Guideline 1 of the American Bar Association Model Guidelines for the Utilization of Paralegal Services states the following:
A lawyer is responsible for all of the professional actions of a paralegal performing services at the lawyer’s direction and should take reasonable measures to ensure that the paralegal’s conduct is consistent with the lawyer’s obligations under the rules of professional conduct of the jurisdiction in which the lawyer practices.
In other words, if your law firm outsources paralegal services, you are ultimately responsible for all tasks delegated to the paralegal service provider and the quality of work performed. But what constitutes “reasonable measures” when determining whether the paralegal’s conduct is consistent with your ethical obligations to your client and your profession?
For many solo and small law firms, delegating tasks to a paralegal is a daunting, but critical step towards cost-effectively delivering exceptional service and growing the practice. However, certain steps should be followed before outsourcing to minimize the risk of legal and ethical issues.
- Communicate Your Requirements
Obviously, a paralegal service provider will work with multiple law firms. Each law firm has different preferences and requirements for performing various tasks. If you’re going to outsource paralegal services, you must clearly communicate how you expect work to be done. You must also familiarize paralegals with all relevant provisions of your state’s rules of professional conduct.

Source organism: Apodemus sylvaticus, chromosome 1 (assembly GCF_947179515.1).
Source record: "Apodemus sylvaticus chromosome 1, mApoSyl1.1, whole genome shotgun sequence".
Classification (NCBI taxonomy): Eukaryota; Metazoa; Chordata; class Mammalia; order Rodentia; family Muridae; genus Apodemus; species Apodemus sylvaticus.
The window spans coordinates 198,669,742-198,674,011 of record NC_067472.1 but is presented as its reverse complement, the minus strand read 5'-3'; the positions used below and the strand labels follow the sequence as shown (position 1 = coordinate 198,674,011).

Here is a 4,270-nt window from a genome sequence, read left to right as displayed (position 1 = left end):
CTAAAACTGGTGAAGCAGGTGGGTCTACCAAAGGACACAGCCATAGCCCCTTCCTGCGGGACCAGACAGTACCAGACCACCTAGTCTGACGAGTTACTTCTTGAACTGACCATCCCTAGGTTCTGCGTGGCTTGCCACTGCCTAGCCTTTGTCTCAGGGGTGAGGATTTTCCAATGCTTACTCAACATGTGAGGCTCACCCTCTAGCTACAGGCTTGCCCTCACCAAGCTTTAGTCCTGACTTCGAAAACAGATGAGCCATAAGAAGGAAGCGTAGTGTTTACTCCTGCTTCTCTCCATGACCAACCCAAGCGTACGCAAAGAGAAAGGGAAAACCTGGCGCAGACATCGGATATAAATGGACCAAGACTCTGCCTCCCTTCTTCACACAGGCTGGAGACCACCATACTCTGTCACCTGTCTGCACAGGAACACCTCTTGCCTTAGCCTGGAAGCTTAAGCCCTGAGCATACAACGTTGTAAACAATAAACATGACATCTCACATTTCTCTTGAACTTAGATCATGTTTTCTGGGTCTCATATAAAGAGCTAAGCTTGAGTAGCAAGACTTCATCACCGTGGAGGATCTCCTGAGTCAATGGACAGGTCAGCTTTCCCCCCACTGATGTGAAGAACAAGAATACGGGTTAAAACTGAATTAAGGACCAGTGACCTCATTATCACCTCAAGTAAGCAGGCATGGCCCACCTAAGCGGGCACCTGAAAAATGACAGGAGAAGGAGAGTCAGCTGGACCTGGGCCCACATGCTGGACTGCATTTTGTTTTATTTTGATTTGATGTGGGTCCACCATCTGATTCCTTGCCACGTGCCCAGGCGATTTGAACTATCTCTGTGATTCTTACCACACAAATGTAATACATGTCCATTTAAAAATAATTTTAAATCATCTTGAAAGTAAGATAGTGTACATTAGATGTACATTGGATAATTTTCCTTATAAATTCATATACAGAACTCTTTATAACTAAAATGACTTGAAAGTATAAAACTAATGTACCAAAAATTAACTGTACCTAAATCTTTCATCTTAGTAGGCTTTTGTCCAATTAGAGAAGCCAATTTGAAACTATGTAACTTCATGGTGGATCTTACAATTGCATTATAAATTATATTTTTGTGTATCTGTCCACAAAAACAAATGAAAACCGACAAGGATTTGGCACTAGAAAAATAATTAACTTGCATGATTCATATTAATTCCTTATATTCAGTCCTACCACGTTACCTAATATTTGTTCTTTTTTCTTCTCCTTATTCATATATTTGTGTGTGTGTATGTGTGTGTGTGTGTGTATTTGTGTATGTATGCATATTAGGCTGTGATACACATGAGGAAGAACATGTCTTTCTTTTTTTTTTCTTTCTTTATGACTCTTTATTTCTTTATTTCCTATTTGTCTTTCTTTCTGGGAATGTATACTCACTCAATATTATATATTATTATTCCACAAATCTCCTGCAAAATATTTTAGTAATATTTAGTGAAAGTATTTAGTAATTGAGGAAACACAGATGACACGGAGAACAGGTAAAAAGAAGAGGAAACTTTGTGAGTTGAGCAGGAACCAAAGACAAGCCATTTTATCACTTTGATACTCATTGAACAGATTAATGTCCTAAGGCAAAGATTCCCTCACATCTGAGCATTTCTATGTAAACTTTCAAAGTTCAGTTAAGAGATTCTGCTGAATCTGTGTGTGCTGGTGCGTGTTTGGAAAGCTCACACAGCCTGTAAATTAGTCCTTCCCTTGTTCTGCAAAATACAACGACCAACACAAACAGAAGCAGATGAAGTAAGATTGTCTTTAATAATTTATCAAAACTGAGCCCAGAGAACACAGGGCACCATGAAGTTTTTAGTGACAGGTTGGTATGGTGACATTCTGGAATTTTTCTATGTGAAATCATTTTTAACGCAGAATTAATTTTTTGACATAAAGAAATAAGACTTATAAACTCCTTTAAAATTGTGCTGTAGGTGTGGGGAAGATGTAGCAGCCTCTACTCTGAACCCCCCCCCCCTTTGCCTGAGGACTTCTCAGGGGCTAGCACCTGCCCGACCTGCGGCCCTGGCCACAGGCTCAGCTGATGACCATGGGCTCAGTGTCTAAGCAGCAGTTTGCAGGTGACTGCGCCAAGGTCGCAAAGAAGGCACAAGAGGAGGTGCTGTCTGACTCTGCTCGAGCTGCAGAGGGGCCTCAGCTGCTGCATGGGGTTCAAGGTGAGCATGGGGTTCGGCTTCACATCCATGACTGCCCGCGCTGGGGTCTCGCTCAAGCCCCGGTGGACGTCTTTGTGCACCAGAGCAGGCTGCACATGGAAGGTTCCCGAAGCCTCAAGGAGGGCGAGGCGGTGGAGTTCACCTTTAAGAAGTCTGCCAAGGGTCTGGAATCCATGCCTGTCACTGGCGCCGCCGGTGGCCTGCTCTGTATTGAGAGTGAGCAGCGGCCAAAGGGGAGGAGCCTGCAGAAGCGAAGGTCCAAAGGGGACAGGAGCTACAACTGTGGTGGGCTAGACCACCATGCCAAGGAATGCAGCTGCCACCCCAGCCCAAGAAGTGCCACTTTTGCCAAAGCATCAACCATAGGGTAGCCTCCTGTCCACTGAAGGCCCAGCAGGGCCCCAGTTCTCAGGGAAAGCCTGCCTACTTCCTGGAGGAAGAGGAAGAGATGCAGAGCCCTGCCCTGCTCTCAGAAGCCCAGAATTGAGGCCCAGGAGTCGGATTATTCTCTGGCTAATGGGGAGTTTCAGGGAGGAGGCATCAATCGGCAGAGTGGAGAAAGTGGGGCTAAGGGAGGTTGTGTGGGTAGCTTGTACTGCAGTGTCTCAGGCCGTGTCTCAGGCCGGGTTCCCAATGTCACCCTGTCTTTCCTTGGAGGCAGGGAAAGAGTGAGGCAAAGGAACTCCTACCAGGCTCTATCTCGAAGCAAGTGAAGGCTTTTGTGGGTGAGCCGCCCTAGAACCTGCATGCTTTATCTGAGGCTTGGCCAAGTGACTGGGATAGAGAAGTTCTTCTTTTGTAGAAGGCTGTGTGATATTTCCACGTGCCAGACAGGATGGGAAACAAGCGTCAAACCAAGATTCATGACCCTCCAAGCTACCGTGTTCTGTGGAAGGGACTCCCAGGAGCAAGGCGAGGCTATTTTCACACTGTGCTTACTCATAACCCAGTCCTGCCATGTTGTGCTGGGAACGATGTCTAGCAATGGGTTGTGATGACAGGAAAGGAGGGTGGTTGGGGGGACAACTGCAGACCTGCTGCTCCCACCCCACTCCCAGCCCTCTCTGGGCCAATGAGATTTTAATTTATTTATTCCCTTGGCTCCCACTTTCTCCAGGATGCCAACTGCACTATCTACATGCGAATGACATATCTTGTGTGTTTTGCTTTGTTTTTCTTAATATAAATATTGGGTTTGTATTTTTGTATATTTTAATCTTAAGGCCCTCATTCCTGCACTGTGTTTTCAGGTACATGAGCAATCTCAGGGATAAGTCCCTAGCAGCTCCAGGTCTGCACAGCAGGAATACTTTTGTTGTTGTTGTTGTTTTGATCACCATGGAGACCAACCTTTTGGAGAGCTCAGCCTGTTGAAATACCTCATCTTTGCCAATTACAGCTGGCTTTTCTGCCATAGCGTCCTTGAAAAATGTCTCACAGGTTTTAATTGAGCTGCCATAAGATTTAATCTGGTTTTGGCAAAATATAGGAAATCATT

For example, what types of information may be disclosed by email, and what types may not? How must client data be protected on computer networks? Do you require the use of encryption? If so, what encryption standard do you require? What is your policy for tracking time? These and other requirements should be documented to avoid confusion and minimize the risk of ethical and professional violations.
- Protect Client Confidentiality
Client confidentiality is sacred. Paralegals must understand and fulfill their duty to preserve and protect client confidentiality on behalf of your law firm. No information related to the representation should be revealed under any circumstances, in or out of the office.
It is reasonable to expect that confidential client information will be exposed to non-lawyers, including both in-house and third-party personnel, who perform work on a particular case. However, the lawyer is obligated to carefully train, instruct and supervise such personnel to ensure that all client confidences and secrets are respected. Most states have specific guidelines related to protecting client confidentiality when the services of associates, legal assistants, paralegals, etc. are utilized.
Confidentiality procedures and policies should be documented to provide assurance that paralegals will adhere to all relevant rules of professional conduct. At the same time, it is incumbent upon the paralegal to learn and understand guidelines related to the preservation of confidentiality to minimize the risk of an ethics violation.
- Identify and Avoid Conflicts
Just like an attorney should work solely for the benefit of the client, the attorney must also demand the same from a paralegal to prevent conflicts of interest. Because paralegals are often employed by multiple law firms simultaneously, attorneys should screen paralegals to determine if personal relationships, financial interests, previous employment, etc. would cause a conflict.
For example, some states suggest that a law firm should not hire a paralegal that was previously employed by a firm that is representing an opposing party. Although disqualification rules that might apply to a lawyer do not apply to a paralegal, every effort should be taken to ensure client confidentiality and avoid conflict of interest.
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